Vera and her husband built this log cabin in Cushing, Maine 30 years ago and had always heated with wood they cut on their own land. But when her husband passed away, Vera couldn’t keep up with the chopping and hauling. She began relying on the oil furnace – and noticing all the drafts. “It’s been such a cold home, and I knew I couldn’t keep living there if I couldn’t get it warm,” says Vera.
Vera’s daughter Cindi made the first call to Evergreen. She knew that her mother was reluctant to invite an unknown contractor into her home, but had met Energy Advisor Brian Robinson and knew that it was a good fit. During the initial consult, Brian identified air leaks and insulation gaps throughout the house – and won Vera’s trust. “Brian is such a doll,” she says.
Blower-door testing revealed that air leaks between logs (right), around chimney and plumbing chases, and in the attic were having a major impact on Vera’s comfort and energy use. Though healthy ventilation standards require a complete exchange of air once every three hours, Vera was replacing – and heating – a full volume of air every 24 minutes.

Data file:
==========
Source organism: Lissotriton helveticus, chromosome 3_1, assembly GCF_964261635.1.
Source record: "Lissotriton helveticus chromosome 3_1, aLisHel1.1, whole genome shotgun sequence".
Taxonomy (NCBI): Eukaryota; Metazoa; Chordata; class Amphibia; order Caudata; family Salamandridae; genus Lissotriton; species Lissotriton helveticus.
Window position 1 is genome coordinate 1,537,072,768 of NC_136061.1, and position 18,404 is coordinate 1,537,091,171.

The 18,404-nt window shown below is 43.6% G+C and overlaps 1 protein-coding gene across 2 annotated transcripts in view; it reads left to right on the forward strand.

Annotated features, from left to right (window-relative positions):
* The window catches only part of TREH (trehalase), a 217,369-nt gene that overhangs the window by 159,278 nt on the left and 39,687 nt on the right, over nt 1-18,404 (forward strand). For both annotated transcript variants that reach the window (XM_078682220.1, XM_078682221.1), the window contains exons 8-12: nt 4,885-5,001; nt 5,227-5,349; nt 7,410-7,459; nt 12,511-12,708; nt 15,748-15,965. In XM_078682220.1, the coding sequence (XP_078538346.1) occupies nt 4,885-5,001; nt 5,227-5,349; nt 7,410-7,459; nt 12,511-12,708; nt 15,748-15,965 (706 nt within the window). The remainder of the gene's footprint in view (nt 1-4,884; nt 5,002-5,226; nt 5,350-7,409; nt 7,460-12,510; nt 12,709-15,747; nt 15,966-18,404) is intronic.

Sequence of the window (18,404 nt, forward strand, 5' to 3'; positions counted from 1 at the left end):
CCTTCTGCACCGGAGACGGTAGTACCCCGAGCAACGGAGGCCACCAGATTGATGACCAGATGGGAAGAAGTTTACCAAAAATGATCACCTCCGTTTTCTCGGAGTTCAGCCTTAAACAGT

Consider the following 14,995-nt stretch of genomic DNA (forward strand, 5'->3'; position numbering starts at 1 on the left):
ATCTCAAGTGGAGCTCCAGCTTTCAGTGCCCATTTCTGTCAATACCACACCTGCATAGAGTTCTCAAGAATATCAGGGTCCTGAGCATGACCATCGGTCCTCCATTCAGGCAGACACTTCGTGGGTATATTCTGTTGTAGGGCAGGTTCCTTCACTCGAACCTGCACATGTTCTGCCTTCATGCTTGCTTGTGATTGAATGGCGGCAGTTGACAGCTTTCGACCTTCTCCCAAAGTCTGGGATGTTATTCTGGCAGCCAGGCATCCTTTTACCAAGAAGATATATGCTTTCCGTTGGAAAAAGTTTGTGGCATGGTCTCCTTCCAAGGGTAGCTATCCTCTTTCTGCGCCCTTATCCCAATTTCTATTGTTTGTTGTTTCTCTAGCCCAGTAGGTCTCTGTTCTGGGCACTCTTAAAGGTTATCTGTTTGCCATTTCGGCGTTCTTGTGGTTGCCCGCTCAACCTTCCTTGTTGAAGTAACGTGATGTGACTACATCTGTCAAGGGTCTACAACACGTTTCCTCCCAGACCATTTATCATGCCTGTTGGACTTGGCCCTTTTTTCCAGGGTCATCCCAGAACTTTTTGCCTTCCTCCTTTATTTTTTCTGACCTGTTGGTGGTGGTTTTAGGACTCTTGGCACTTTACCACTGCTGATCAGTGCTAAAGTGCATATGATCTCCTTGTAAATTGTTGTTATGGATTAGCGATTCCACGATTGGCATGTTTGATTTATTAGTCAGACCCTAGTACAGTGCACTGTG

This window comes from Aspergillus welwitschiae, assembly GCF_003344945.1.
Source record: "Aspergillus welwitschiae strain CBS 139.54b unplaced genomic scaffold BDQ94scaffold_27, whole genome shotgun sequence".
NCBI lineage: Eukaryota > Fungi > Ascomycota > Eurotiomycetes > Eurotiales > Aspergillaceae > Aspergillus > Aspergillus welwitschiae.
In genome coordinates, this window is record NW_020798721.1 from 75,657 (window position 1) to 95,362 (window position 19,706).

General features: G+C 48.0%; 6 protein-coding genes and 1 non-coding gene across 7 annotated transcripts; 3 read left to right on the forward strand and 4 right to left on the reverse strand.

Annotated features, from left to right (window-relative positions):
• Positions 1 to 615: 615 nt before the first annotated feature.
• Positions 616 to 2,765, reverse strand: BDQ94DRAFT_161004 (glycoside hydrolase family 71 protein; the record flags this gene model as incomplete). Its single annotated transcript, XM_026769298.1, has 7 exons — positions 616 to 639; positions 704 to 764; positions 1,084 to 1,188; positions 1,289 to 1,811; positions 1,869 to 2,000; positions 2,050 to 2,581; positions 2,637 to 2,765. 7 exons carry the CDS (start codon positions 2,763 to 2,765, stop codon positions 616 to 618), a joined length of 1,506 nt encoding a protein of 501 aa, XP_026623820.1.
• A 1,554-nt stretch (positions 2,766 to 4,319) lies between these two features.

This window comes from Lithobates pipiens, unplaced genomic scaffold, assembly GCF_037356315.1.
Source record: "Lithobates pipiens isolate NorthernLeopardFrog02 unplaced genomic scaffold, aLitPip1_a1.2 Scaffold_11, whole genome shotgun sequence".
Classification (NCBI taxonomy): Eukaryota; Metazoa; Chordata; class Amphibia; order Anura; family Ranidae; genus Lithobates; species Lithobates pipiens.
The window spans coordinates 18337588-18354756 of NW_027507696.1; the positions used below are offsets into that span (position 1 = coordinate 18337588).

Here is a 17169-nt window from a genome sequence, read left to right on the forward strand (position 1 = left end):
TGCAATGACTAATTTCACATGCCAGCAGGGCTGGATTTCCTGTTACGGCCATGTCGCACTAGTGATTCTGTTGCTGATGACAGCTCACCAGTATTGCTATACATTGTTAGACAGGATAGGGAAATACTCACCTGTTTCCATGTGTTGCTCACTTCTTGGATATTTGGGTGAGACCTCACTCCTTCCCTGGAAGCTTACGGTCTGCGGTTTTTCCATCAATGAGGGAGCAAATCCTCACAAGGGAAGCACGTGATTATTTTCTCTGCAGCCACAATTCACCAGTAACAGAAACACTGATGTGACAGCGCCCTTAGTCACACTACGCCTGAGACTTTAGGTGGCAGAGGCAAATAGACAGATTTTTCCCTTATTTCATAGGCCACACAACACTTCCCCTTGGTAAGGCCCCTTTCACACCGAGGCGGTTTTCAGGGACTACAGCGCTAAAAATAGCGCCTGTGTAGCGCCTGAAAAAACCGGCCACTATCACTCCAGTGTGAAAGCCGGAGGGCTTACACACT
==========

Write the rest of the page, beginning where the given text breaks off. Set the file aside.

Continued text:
Brian identified opportunities to reduce heat loss and improve comfort by air sealing and insulating the attic, sealing cracks between the logs, eliminating air leakage around the basement stairs, and installing custom-built window inserts throughout the house. Evergreen's production team installed the improvements, impressing Vera by arriving on time every day and working hard – “too hard, in fact,” she says. “Everyone was just so nice, so neat, and so careful. Evergreen is the best company I’ve ever seen.”
Evergreen’s efforts reduced air leakage in Vera’s home by 22% – and reduced her worries about aging in place, too. “I’m so grateful for these improvements,” says Vera. “A lot of older folks end up moving to nursing homes, but now that my house is so cozy, I’ll be able to stay here as long as I can breathe.”